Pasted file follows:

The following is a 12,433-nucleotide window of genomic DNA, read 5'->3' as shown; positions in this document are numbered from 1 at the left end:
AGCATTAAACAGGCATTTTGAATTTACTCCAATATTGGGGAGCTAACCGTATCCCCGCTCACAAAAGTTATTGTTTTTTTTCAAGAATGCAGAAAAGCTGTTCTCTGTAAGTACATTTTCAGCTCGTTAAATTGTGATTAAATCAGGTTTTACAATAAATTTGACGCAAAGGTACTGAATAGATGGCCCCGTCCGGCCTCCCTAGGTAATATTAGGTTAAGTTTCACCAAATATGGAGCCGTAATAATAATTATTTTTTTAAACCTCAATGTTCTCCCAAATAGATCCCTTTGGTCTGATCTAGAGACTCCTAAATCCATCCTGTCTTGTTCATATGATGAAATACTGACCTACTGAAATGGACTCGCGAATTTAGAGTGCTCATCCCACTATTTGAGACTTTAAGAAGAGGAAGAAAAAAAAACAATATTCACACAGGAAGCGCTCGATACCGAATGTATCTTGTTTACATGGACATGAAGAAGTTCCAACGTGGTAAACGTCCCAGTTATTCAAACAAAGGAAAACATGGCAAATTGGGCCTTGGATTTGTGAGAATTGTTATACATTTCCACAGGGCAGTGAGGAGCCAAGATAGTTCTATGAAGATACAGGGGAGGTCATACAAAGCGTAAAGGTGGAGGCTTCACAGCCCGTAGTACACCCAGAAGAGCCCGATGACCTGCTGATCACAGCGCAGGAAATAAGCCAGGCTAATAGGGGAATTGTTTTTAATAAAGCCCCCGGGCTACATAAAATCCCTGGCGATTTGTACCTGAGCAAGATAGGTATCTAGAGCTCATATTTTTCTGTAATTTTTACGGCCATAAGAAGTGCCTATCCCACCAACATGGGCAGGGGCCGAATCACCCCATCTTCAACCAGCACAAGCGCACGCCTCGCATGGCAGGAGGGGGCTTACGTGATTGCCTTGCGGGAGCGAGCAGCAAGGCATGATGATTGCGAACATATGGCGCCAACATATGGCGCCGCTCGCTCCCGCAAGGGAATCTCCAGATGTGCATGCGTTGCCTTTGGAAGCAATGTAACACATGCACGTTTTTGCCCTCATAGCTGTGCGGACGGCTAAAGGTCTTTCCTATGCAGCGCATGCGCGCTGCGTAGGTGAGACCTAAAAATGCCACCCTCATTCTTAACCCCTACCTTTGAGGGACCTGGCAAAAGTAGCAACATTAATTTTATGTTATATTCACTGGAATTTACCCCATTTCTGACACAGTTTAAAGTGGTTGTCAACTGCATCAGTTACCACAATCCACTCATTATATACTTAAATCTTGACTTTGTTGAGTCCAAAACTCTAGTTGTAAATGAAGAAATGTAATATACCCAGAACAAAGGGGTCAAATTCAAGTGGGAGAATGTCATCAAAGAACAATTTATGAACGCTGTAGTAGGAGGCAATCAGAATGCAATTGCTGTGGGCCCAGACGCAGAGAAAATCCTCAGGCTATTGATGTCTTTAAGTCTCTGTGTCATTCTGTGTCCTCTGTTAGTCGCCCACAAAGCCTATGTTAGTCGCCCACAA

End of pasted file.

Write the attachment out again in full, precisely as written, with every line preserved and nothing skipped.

The following is a 12,433-nucleotide window of genomic DNA, read 5'->3' as shown; positions in this document are numbered from 1 at the left end:
AGCATTAAACAGGCATTTTGAATTTACTCCAATATTGGGGAGCTAACCGTATCCCCGCTCACAAAAGTTATTGTTTTTTTTCAAGAATGCAGAAAAGCTGTTCTCTGTAAGTACATTTTCAGCTCGTTAAATTGTGATTAAATCAGGTTTTACAATAAATTTGACGCAAAGGTACTGAATAGATGGCCCCGTCCGGCCTCCCTAGGTAATATTAGGTTAAGTTTCACCAAATATGGAGCCGTAATAATAATTATTTTTTTAAACCTCAATGTTCTCCCAAATAGATCCCTTTGGTCTGATCTAGAGACTCCTAAATCCATCCTGTCTTGTTCATATGATGAAATACTGACCTACTGAAATGGACTCGCGAATTTAGAGTGCTCATCCCACTATTTGAGACTTTAAGAAGAGGAAGAAAAAAAAACAATATTCACACAGGAAGCGCTCGATACCGAATGTATCTTGTTTACATGGACATGAAGAAGTTCCAACGTGGTAAACGTCCCAGTTATTCAAACAAAGGAAAACATGGCAAATTGGGCCTTGGATTTGTGAGAATTGTTATACATTTCCACAGGGCAGTGAGGAGCCAAGATAGTTCTATGAAGATACAGGGGAGGTCATACAAAGCGTAAAGGTGGAGGCTTCACAGCCCGTAGTACACCCAGAAGAGCCCGATGACCTGCTGATCACAGCGCAGGAAATAAGCCAGGCTAATAGGGGAATTGTTTTTAATAAAGCCCCCGGGCTACATAAAATCCCTGGCGATTTGTACCTGAGCAAGATAGGTATCTAGAGCTCATATTTTTCTGTAATTTTTACGGCCATAAGAAGTGCCTATCCCACCAACATGGGCAGGGGCCGAATCACCCCATCTTCAACCAGCACAAGCGCACGCCTCGCATGGCAGGAGGGGGCTTACGTGATTGCCTTGCGGGAGCGAGCAGCAAGGCATGATGATTGCGAACATATGGCGCCAACATATGGCGCCGCTCGCTCCCGCAAGGGAATCTCCAGATGTGCATGCGTTGCCTTTGGAAGCAATGTAACACATGCACGTTTTTGCCCTCATAGCTGTGCGGACGGCTAAAGGTCTTTCCTATGCAGCGCATGCGCGCTGCGTAGGTGAGACCTAAAAATGCCACCCTCATTCTTAACCCCTACCTTTGAGGGACCTGGCAAAAGTAGCAACATTAATTTTATGTTATATTCACTGGAATTTACCCCATTTCTGACACAGTTTAAAGTGGTTGTCAACTGCATCAGTTACCACAATCCACTCATTATATACTTAAATCTTGACTTTGTTGAGTCCAAAACTCTAGTTGTAAATGAAGAAATGTAATATACCCAGAACAAAGGGGTCAAATTCAAGTGGGAGAATGTCATCAAAGAACAATTTATGAACGCTGTAGTAGGAGGCAATCAGAATGCAATTGCTGTGGGCCCAGACGCAGAGAAAATCCTCAGGCTATTGATGTCTTTAAGTCTCTGTGTCATTCTGTGTCCTCTGTTAGTCGCCCACAAAGCCTATGTTAGTCGCCCACAA